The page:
No tax deduction for ordinary private (personal) clothes even if expected in the profession
The Supreme Tax Court held that a business expense deduction for common civil clothing is excluded even if it is usually worn when carrying out the work as funeral speaker.
The plaintiffs were self-employed funeral speakers. While calculating their taxable profits, they claimed expenses for, among other things, black suits, blouses and sweaters as business expenses. The tax office refused the tax deduction for these expenses. The Berlin tax court dismissed the appeal: Deduction as business expense was excluded due to a possible and potential private use of the clothing.
The Supreme Tax Court followed suit and confirmed that the expenses for clothing are generally not deductible as being essential and indispensable lifestyle expenses. This follows from the general rule in Section 12 No. 1 Sentence 2 Income Tax Act (ITA). The wording of the statute is unequivocal:
The following expenses may not be deducted from the various types of income or from the total amount of income…
1. the amounts spent on the taxpayer's household and on the support of the members of his family. This also includes the expenses for the way of living, incurred as a result of the economic or social position of the taxpayer, even if they are made in furtherance of the taxpayer's profession or activity….
If, therefore, the clothing can also be worn privately, it can no longer be recognized as working clothes (Berufskleidung) for tax purposes.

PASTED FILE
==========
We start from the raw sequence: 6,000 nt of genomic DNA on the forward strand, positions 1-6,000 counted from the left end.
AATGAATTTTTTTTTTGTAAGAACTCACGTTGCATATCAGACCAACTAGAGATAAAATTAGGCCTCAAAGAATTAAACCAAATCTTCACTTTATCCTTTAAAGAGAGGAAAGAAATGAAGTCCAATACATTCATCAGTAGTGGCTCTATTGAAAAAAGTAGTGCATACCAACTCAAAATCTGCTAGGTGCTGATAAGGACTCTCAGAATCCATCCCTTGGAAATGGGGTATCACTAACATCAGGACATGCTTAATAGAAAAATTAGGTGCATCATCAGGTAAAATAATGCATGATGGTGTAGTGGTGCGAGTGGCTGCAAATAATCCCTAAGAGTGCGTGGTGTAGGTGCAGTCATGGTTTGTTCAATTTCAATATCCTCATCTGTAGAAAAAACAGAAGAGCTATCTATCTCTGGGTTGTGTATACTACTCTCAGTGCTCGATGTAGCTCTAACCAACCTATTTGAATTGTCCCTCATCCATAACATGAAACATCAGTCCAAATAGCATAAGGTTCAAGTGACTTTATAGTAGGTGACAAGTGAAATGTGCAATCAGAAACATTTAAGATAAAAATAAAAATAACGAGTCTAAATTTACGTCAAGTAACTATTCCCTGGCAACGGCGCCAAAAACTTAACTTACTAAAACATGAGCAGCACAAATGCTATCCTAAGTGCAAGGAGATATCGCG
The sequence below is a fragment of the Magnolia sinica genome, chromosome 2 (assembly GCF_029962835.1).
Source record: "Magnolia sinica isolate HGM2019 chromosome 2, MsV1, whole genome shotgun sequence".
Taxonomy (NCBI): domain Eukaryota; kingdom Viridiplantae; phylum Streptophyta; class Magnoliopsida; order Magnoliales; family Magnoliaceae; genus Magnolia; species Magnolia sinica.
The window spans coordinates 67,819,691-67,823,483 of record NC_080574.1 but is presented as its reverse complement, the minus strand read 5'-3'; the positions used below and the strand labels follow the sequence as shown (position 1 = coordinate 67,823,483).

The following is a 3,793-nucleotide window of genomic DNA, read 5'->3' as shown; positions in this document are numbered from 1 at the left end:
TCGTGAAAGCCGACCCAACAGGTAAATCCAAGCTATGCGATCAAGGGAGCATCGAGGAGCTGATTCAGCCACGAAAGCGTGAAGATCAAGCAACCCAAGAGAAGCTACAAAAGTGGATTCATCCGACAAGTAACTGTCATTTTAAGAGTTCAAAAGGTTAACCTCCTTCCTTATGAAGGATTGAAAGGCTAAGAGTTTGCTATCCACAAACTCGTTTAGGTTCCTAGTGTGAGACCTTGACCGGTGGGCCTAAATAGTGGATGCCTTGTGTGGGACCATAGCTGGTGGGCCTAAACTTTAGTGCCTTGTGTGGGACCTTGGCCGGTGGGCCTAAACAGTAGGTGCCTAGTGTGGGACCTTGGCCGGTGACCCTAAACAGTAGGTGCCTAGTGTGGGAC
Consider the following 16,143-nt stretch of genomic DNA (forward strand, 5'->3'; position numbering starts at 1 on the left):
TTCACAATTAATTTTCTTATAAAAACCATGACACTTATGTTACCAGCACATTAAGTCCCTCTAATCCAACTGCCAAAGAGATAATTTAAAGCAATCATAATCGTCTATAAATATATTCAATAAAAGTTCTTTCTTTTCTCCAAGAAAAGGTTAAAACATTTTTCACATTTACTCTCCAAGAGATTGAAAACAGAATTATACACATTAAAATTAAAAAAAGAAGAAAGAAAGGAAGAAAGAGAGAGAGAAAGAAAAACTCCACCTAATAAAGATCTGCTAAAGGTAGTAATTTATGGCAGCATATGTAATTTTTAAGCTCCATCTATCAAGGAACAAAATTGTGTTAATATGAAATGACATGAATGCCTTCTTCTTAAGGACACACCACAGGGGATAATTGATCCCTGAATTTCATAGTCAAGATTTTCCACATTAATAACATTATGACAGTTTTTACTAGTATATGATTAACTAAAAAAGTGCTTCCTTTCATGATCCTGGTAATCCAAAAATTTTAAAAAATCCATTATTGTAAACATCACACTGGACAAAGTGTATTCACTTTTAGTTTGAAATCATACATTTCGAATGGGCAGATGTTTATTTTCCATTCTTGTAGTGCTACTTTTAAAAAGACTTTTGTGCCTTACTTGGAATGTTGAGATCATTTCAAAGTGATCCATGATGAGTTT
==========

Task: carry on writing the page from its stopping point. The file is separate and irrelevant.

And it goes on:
Neutral clothing such as white T-shirts for example do not qualify as work clothing. To claim a deduction of the costs for clothes, the clothes must be mandatory for the job and - which is important here - unsuitable for everyday wear. Hence, if the clothes can also be worn privately, it is no longer recognized (as Berufskleidung) for tax purposes. This would even apply, for example, to the concert clothing of musicians as the Supreme Tax Court explained in its current judgment.
In the case of dispute, the costs for clothing could only be deductible as business expenses if the the clothes are typical professional clothing within the meaning of Section 9 (1) sentence 3 no. 6 ITA (“typical working clothes”). Black suits, blouses and sweaters do not fall under this category, as they are middle-class clothing that can also be worn privately. No business expense deduction is to be granted for these, even if the clothing is used exclusively in the exercise of the profession and the wearing of black clothing is expected by the mourners.
Also, increased wear and tear of civic clothing caused by work cannot, in principle, lead to a deduction as business expenses.
Supreme Tax Court, decision of 16 March 2022 (VIII R 33/18), published on 23 June 2022.